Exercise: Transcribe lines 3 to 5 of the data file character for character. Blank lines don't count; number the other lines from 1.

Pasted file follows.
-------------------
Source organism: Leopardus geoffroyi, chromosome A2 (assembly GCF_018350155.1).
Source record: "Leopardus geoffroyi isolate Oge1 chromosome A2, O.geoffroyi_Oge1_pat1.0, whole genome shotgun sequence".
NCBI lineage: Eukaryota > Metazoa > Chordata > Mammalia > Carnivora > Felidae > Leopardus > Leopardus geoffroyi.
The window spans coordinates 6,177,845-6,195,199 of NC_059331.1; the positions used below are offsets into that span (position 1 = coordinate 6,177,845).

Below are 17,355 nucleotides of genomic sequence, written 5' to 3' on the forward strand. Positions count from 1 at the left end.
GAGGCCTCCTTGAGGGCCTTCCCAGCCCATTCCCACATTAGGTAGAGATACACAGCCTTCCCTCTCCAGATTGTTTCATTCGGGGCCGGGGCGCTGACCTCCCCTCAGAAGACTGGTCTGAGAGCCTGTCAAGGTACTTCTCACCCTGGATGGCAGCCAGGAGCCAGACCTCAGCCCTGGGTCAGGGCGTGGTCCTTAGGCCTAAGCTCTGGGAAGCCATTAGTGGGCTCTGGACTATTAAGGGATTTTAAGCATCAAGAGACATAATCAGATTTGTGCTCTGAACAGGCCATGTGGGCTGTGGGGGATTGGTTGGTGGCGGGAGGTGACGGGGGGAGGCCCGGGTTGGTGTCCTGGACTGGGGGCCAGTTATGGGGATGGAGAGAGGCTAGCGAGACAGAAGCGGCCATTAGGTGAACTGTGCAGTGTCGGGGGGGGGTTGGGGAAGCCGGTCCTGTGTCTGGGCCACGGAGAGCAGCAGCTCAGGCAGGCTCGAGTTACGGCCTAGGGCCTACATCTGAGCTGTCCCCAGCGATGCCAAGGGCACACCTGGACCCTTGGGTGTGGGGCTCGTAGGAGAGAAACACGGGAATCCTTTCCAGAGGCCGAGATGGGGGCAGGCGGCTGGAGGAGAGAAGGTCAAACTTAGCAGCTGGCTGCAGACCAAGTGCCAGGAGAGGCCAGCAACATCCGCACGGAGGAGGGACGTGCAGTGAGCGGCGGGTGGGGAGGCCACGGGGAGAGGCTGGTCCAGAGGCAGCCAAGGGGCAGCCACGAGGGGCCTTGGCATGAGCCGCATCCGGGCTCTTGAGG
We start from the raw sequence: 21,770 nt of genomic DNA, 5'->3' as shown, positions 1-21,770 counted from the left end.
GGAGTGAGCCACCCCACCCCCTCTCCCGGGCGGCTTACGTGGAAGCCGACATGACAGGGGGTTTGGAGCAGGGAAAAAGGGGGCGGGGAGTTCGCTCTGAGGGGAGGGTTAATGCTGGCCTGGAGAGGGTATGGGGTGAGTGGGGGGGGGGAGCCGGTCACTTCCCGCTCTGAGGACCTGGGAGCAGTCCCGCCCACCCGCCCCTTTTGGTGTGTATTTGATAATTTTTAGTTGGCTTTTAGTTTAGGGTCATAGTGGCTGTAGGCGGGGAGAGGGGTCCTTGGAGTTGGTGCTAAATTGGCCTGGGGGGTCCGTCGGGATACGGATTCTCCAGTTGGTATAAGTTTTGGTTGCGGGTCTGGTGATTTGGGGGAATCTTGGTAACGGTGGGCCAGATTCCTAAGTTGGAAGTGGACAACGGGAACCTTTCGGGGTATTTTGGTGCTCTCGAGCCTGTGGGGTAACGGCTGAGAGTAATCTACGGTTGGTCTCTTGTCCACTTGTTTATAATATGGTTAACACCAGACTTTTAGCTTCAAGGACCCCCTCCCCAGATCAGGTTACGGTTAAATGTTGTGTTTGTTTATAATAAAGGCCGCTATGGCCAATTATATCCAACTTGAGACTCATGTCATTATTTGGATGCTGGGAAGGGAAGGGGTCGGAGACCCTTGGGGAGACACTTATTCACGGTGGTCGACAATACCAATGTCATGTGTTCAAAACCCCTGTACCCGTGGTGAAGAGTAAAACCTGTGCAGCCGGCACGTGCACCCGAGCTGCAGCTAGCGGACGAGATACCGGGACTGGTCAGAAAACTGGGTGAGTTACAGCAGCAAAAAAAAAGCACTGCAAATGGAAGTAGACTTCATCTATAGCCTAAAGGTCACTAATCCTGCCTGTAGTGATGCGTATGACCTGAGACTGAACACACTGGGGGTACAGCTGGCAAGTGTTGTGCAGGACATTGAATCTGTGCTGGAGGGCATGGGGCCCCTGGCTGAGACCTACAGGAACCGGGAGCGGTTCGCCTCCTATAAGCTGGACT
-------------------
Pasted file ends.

NCBI lineage: Eukaryota > Metazoa > Chordata > Mammalia > Carnivora > Felidae > Leopardus > Leopardus geoffroyi.
The window spans coordinates 6,177,845-6,195,199 of NC_059331.1; the positions used below are offsets into that span (position 1 = coordinate 6,177,845).

Below are 17,355 nucleotides of genomic sequence, written 5' to 3' on the forward strand. Positions count from 1 at the left end.